Author Topic: Raising Chickens and Poultry  (Read 90060 times)  

Offline Annalog

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Raising Chickens and Poultry
« on: January 05, 2010, 10:21:59 am »
Table of Contents (Thanks, Carol, for the idea!) Perpetually under construction. ;)

NOTE: March 2013 - It appears that Facebook has changed the URL of many of the older photos. I will fix the broken links in the future.

Table of Contents (In progress - page numbers assume oldest posts first and 25 posts/page)

Original post:
Maybe we should start a chicken thread so we won't upset the sticklers? ;) But my bump today is related.  I put away the last of my Christmas decorations today and restored my kitchen and dining room (too bad there's no quick restore button on them) anyhoo, that would be redecorating with the chicken collection.  I'd love to see pictures myself.  I'm going to be moving soon and maybe, just maybe I'll find the right place to raise a few or try my hand at it, at least.  I would love to have my own fresh eggs. :)
As requested -- A chicken thread.  ;D Some urban areas allow keeping a few (2-4) hens. (One chicken by itself does not do well.)

Annalog, We want pictures!  Are you anywhere near Bisbee?  I LOVE Bisbee!
Do you want pictures before the chickens arrive?  :D Right now photos would show area with grey and red 12" concrete pavers and empty planter made from 8"x8"x16" cement blocks near a garden with winter-killed ferns (asparagus) and, 60' away, a 8'x12' white shed with faded blue trim raised onto on 4" peeled logs for the move. These would probably be boring pictures. ::) Now if I have the camera when the roadrunner or quail are out, that would be a bit more interesting. ;D Actually, it will probably take until this weekend before I can take photos as it is dark during the week when I leave home and return.  ;)

After thinking about the chickens we had when I was young, I think I will probably buy a few bantam chicks as well as the other chicks (Barred Plymouth Rock and New Hamshire or Rhode Island Red).
« Last Edit: March 07, 2013, 09:46:10 pm by Annalog »

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    Offline Annalog

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    Re: Raising Chickens and Poultry
    « Reply #1 on: January 05, 2010, 10:46:30 am »
    This year it finally looks as if we are actually going to get chickens. About 12 years ago we moved to an acre in rural Arizona (just outside Benson). About 6 years ago DH finally agreed that it would be OK for us to have chickens. (He is not crazy about birds but knows I like them.) I have spent the time researching, planning, and preparing a safe area for keeping happy chickens.

    I will be ordering 25 chicks, probably in February or March. My current plan is 10 straight-run (as hatched) Barred Plymouth Rock, 10 straight-run New Hampshire or Rhode Island Reds, and 5 assorted bantam pullets. My primary goal is to keep chickens for eggs but also to be able to have a couple roosters (one Rock and one Red) so that we can let one or two of the hens raise some chicks each year.

    I am having a difficult time deciding between the New Hampshire and the Rhode Island Reds. My understanding is that the Rhode Island Red roosters are more aggressive than the New Hampshire roosters. If it turns out that all of the roosters that we raise are aggressive, I will only keep the least aggressive one. Based on what I have read, the odds are that will be a Barred Plymouth Rock.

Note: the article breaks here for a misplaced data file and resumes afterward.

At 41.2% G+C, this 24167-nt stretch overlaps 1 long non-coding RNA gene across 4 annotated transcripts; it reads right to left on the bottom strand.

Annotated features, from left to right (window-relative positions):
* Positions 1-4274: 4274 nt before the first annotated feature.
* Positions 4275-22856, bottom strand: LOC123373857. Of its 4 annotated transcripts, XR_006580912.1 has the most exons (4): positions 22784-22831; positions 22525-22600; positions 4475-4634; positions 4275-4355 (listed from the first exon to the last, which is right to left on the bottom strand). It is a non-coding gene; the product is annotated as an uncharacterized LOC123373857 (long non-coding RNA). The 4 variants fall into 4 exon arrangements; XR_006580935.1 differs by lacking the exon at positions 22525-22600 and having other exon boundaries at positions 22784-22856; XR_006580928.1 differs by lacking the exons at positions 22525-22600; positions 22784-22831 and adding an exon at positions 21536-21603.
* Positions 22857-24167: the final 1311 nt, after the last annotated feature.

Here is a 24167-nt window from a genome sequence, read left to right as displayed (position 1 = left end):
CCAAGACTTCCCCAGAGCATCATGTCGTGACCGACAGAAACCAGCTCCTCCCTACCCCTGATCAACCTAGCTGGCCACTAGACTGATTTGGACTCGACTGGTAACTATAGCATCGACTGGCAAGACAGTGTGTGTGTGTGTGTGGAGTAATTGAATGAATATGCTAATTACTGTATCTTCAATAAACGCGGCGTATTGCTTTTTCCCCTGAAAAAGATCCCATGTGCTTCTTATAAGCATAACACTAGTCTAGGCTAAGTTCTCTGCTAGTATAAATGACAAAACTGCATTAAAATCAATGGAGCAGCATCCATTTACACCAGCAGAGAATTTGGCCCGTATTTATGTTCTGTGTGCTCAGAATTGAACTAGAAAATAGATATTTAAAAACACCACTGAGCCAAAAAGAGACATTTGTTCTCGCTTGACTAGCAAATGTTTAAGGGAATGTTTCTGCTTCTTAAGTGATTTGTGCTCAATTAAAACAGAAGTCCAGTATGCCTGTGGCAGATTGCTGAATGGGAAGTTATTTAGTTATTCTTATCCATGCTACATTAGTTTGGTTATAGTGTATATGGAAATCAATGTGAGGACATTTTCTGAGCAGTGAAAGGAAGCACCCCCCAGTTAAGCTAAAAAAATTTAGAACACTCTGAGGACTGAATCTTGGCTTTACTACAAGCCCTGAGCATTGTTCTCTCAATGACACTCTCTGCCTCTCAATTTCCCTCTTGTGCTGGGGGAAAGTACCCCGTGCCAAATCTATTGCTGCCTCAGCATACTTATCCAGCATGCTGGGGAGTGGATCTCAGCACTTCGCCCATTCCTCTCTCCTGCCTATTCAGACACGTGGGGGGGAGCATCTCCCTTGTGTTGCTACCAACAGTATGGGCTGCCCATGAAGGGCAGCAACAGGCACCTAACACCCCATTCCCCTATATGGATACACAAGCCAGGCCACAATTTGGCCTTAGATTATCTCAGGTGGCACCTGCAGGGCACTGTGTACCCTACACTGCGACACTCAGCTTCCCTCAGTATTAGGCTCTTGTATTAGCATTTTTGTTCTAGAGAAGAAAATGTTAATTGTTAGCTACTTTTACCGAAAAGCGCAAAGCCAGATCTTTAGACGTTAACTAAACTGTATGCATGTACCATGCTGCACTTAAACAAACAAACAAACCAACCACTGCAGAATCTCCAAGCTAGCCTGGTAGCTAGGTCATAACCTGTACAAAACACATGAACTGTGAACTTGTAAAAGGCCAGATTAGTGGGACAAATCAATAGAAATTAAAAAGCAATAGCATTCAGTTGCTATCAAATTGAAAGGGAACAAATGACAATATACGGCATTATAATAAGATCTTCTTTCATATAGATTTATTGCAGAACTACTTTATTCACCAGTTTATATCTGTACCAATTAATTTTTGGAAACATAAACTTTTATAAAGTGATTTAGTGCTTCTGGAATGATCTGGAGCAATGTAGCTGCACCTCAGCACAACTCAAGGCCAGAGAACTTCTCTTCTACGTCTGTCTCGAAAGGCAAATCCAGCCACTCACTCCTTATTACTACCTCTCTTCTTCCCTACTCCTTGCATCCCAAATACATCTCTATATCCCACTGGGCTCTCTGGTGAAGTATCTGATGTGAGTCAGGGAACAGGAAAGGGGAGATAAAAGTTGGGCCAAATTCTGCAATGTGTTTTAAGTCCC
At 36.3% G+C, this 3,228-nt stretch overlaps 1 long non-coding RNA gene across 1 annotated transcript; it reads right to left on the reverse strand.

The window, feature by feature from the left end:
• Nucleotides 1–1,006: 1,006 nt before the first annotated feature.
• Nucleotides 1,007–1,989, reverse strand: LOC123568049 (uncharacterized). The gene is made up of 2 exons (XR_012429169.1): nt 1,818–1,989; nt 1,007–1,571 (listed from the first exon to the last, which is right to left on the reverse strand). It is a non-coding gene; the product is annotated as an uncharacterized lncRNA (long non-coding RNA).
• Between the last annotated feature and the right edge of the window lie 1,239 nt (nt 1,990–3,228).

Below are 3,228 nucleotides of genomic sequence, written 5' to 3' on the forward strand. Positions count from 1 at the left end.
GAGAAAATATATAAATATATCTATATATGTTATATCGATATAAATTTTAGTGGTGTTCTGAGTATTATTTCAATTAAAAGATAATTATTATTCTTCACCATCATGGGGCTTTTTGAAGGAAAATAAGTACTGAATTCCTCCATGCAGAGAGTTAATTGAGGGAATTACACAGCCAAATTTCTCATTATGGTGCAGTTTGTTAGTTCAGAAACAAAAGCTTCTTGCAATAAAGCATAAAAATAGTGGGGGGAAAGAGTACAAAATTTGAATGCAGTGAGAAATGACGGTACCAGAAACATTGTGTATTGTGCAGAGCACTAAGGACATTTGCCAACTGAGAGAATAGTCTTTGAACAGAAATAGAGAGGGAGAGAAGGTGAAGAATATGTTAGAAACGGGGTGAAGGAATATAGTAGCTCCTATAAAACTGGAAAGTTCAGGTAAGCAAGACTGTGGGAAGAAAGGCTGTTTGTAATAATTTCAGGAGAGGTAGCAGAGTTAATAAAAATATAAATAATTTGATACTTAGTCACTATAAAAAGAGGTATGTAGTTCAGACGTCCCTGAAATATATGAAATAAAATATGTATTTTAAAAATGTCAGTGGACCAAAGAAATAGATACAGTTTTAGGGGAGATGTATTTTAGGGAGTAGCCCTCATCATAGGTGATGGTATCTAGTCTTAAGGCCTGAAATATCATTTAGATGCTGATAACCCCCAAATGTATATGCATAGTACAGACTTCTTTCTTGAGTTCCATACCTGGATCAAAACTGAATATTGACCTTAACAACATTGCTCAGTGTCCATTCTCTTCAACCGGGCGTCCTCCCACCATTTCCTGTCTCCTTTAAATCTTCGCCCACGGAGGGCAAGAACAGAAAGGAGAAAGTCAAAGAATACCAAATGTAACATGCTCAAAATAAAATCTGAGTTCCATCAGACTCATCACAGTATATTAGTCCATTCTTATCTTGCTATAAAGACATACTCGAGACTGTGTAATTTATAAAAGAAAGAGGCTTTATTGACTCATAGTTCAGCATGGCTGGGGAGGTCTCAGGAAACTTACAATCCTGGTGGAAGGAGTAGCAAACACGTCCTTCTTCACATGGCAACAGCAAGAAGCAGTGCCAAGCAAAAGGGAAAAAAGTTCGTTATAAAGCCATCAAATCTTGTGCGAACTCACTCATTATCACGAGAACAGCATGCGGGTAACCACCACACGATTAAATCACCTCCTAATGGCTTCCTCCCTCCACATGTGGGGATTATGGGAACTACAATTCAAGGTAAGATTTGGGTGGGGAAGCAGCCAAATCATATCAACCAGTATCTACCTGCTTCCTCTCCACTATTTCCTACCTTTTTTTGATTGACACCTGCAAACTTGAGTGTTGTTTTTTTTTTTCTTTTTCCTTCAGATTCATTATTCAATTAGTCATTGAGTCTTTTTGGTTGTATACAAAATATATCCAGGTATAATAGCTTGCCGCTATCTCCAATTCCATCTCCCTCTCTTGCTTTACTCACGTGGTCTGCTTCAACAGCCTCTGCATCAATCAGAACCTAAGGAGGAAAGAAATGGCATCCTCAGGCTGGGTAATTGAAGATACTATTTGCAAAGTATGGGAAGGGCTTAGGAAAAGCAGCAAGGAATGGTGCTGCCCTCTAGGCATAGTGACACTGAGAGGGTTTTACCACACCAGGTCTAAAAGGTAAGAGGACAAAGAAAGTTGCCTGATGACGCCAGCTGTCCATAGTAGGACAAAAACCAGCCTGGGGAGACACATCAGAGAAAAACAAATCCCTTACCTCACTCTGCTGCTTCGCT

Reasons for keeping Barred Plymouth Rocks: Friendly, hardy, easy to keep chicken. Good dual-purpose chicken, good layer of brown eggs and good chicken for meat. Breeding Barred Plymouth Rock hen with red (New Hampshire or Rhode Island Red) rooster results in Black Sex-Link chicks (easy to identify roosters/pullets as chicks). I want to keep a rooster with the hens to maintain a flock of Barred Plymouth Rocks.

    Reason for keeping New Hampshires: Good dual-purpose chicken, good layer of brown eggs and better chicken for meat. Supposed to be less aggressive than Rhode Island Red.

    Reason for keeping Rhode Island Reds: Good dual-purpose chicken, better layer of brown eggs and good chicken for meat. Unfortunately supposed to be aggressive.

    Whether New Hampshires or Rhode Island Reds, I want to keep a rooster with the hens to maintain a flock of red chickens.

    Reason for keeping hybrid (Black Sex-Link) chickens: Hybrid chickens are often supposed to be better at production (eggs or meat) than either parent breed.

    While I want to focus on eggs, not meat, I also do not want to have to worry about DH getting attacked by a rooster (or hen). If any of our chickens are to be butchered, I will be doing that to ensure that the chicken is treated well and handled properly.

    Any advice on how to decide?
    « Last Edit: January 05, 2010, 11:10:38 am by Annalog »

    Offline Rasputina

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    Re: Raising Chickens and Poultry
    « Reply #2 on: January 05, 2010, 12:25:23 pm »
    When we had the property, we have since moved, we had a variety of poultry. Chickens, mostly aracanas and bantums with a couple RI reds and orpingtons, geese, a mix of Africans and white Chinese and some turkeys. A couple of mallard ducks also and some guinea fowl. We ate the turkeys but the rest we kept for eggs and just because I enjoyed them. I miss having them, the geese were great watch dogs, but boy their droppings are high in ammonia.

    We choose breeds based on a combo of me liking their looks to how good of layers they were. If your flock will be small then I'd focus on the breeds laying season and possibly egg size. Although I didn't mind the smaller eggs the arcanas tend to lay because their eggs are so variable in color and pretty plus we always had more eggs than we could eat and I often ended up giving the extras to the pigs.